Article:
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Video by Eduardo Chirinos



Anoche tuve un sueño. Acompañaba a mi padre
por un camino de tierra. Los dos íbamos a caballo
y apenas cruzábamos palabras. A lo lejos se veía
la sombra de unos sauces, las luces de un pueblo
desconocido y remoto. De pronto, mi padre detuvo
su caballo y preguntó si yo sabía a dónde íbamos.
Le contesté que no. Entonces vamos bien, me dijo.


Los caballos del sueño sabían de memoria
el recorrido. Era cuestión de abandonar las
riendas, de dejarse llevar. Eso me causaba un
poco de aprensión, incluso un poco de miedo.
Mi padre, en cambio, parecía muy tranquilo.
Pensé, parece tranquilo porque está muerto.


Aquí es donde vivo, dijo como si me quitara
una venda. Fue muy poco lo que vi. Sólo un
páramo de piedras, remolinos de arenisca,
huesos de caballos amarillos. ¿Qué te parece?
No supe qué decir. Tenía sed y me dolía un
poco la garganta. Es un lugar hermoso, dijo,
pero a veces me gustaría regresar. ¿Por qué
no regresas, entonces?, pregunté. Porque es
más fácil que tú vengas me dijo. Y desapareció.




Last night I had a dream. I was travelling with my father
over a dirt road. The two of us were on horseback and we
barely said a word to each other. Off in the distance you could
see the shadow of some willow trees and lights from a strange
and far-away town. Suddenly, my father stopped his
horse and asked if I knew where we were heading. I told
him no. Then we’re going in the right direction, he said.


Horses in dreams always know the way by
heart, so it was simply a matter of loosing the
reins and letting ourselves be led. This caused
me not a little apprehension and even a little fear.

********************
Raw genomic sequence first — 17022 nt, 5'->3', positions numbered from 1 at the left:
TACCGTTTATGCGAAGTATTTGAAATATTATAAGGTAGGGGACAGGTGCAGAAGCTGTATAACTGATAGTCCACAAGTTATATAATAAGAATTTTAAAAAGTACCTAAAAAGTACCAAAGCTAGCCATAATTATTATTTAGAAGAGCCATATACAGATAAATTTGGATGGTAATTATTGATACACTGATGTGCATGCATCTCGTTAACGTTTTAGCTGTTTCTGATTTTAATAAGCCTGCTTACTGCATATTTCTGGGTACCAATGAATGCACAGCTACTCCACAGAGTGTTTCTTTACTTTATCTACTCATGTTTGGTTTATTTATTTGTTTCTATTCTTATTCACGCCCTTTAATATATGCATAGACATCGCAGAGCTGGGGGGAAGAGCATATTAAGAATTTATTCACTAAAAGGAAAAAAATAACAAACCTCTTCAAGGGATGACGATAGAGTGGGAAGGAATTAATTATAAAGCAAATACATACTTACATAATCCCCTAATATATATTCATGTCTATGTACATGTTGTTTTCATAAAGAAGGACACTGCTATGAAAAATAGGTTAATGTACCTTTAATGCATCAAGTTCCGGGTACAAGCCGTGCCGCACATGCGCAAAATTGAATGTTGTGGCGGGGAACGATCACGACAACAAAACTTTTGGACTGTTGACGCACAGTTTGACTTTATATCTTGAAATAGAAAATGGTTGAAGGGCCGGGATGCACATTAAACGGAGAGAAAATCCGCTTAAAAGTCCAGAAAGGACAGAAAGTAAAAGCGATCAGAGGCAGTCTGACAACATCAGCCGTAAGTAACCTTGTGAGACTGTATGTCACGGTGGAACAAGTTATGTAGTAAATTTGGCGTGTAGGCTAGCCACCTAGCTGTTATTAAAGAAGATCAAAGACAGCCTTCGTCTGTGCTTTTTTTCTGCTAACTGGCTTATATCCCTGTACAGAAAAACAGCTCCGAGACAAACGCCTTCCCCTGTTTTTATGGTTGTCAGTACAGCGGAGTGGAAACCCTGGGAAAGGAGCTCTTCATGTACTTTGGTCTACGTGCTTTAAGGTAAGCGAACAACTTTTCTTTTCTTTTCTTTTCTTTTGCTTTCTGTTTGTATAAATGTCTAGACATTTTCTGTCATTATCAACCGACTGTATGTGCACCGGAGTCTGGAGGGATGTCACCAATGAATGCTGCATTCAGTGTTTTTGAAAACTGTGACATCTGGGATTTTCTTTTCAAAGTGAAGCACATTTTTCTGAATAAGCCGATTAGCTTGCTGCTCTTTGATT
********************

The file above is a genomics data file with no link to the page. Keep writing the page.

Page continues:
My father, in contrast, seemed very calm.
He seems calm, I thought, because he’s dead.


This is where I live, he said, as if taking a blindfold
from my eyes. I could see very little there, only a
rocky plain, sandstone whirls and the yellow bones
of horses. What do you think? he asked. I didn’t
know what to tell him. I was thirsty and my
throat hurt a bit. Beautiful place, he said, but
I feel like going home sometimes. Why don’t
you, then? I asked. Because it’s easier for you
to come to me, he said, and disappeared.

(Translated by G. J. Racz)

Poet Eduardo Chirinos

Eduardo Chirinos (Lima, Perú 1960) is the author of numerous books of poetry as well as volumes of academic criticism, essays, translations, children’s books, and occasional pieces. His most recent poetry titles in Spanish include Abecedario del agua (2000), Breve historia de la música (2001, winner of the inaugural Casa de América Prize for Latin American Poetry), Escrito en Missoula (2003), No tengo ruiseñores en el dedo (2006), Humo de incendios lejanos (2009), Catorce formas de melancolía (2010), Mientras el lobo está (2010, winner of the XII Generation of ’27 Poetry Prize), and 35 lecciones de biología (y tres crónicas dicácticas) (2013). An anthology of his work was translated into English: Reasons for Writing Poetry (London: Salt Publishing, 2011). The University of Montana Press has published the English version of Escritoen Missoula (Written in Missoula, 2011), Open Letter (Rochester, New York) published the English translation of Humo de incendios lejanos (The Smoke of Distant Fires, 2012), Diálogos Books the English translation of Mientras el loboestá (While the Wolf Is Around, 2014), and Díaz Grey the English translation of Treinta y cinco lecciones de biología (Thirty-Five Zoology Lessons, 2015).

After completing his doctorate at Rutgers University, Chirinos held posts at Binghamton University and the University of Pennsylvania before moving on to the University of Montana, where he is now professor in the Department of Modern and Classical Languages and Literatures.


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